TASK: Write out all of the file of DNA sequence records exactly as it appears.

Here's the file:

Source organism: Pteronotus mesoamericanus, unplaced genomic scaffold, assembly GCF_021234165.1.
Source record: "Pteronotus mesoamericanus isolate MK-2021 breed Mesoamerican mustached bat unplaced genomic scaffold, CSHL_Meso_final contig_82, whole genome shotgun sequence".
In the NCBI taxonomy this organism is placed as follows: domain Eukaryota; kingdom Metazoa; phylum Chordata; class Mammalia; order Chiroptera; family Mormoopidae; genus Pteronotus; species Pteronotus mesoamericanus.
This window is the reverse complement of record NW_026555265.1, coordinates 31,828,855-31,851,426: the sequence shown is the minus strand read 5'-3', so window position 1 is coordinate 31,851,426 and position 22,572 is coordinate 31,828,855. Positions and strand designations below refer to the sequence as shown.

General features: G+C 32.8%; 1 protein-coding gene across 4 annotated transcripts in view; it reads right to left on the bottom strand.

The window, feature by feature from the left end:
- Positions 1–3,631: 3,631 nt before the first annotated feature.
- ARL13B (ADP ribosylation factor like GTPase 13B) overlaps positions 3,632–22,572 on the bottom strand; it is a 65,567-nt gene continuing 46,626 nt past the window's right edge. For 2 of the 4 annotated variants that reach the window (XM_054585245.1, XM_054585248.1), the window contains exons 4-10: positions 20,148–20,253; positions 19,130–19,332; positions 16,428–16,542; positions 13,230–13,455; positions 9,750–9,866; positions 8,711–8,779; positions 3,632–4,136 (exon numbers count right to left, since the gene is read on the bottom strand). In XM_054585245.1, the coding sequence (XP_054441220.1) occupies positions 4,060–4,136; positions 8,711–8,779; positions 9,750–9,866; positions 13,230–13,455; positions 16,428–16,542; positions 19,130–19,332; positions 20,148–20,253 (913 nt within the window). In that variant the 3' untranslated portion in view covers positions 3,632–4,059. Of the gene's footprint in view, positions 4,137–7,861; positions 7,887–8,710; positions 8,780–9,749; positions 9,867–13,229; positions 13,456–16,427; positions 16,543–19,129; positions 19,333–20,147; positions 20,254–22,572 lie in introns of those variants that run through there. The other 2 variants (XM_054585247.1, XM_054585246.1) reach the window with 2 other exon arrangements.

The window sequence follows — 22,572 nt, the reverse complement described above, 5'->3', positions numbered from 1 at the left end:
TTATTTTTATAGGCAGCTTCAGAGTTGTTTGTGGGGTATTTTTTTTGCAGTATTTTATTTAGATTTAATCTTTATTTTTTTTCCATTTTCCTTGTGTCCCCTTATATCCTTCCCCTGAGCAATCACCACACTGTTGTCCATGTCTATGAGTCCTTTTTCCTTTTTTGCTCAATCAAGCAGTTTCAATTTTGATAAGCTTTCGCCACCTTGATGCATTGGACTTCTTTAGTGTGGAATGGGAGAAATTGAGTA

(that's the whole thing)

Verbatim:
Source organism: Pteronotus mesoamericanus, unplaced genomic scaffold, assembly GCF_021234165.1.
Source record: "Pteronotus mesoamericanus isolate MK-2021 breed Mesoamerican mustached bat unplaced genomic scaffold, CSHL_Meso_final contig_82, whole genome shotgun sequence".
In the NCBI taxonomy this organism is placed as follows: domain Eukaryota; kingdom Metazoa; phylum Chordata; class Mammalia; order Chiroptera; family Mormoopidae; genus Pteronotus; species Pteronotus mesoamericanus.
This window is the reverse complement of record NW_026555265.1, coordinates 31,828,855-31,851,426: the sequence shown is the minus strand read 5'-3', so window position 1 is coordinate 31,851,426 and position 22,572 is coordinate 31,828,855. Positions and strand designations below refer to the sequence as shown.

General features: G+C 32.8%; 1 protein-coding gene across 4 annotated transcripts in view; it reads right to left on the bottom strand.

The window, feature by feature from the left end:
- Positions 1–3,631: 3,631 nt before the first annotated feature.
- ARL13B (ADP ribosylation factor like GTPase 13B) overlaps positions 3,632–22,572 on the bottom strand; it is a 65,567-nt gene continuing 46,626 nt past the window's right edge. For 2 of the 4 annotated variants that reach the window (XM_054585245.1, XM_054585248.1), the window contains exons 4-10: positions 20,148–20,253; positions 19,130–19,332; positions 16,428–16,542; positions 13,230–13,455; positions 9,750–9,866; positions 8,711–8,779; positions 3,632–4,136 (exon numbers count right to left, since the gene is read on the bottom strand). In XM_054585245.1, the coding sequence (XP_054441220.1) occupies positions 4,060–4,136; positions 8,711–8,779; positions 9,750–9,866; positions 13,230–13,455; positions 16,428–16,542; positions 19,130–19,332; positions 20,148–20,253 (913 nt within the window). In that variant the 3' untranslated portion in view covers positions 3,632–4,059. Of the gene's footprint in view, positions 4,137–7,861; positions 7,887–8,710; positions 8,780–9,749; positions 9,867–13,229; positions 13,456–16,427; positions 16,543–19,129; positions 19,333–20,147; positions 20,254–22,572 lie in introns of those variants that run through there. The other 2 variants (XM_054585247.1, XM_054585246.1) reach the window with 2 other exon arrangements.

The window sequence follows — 22,572 nt, the reverse complement described above, 5'->3', positions numbered from 1 at the left end:
TTATTTTTATAGGCAGCTTCAGAGTTGTTTGTGGGGTATTTTTTTTGCAGTATTTTATTTAGATTTAATCTTTATTTTTTTTCCATTTTCCTTGTGTCCCCTTATATCCTTCCCCTGAGCAATCACCACACTGTTGTCCATGTCTATGAGTCCTTTTTCCTTTTTTGCTCAATCAAGCAGTTTCAATTTTGATAAGCTTTCGCCACCTTGATGCATTGGACTTCTTTAGTGTGGAATGGGAGAAATTGAGTA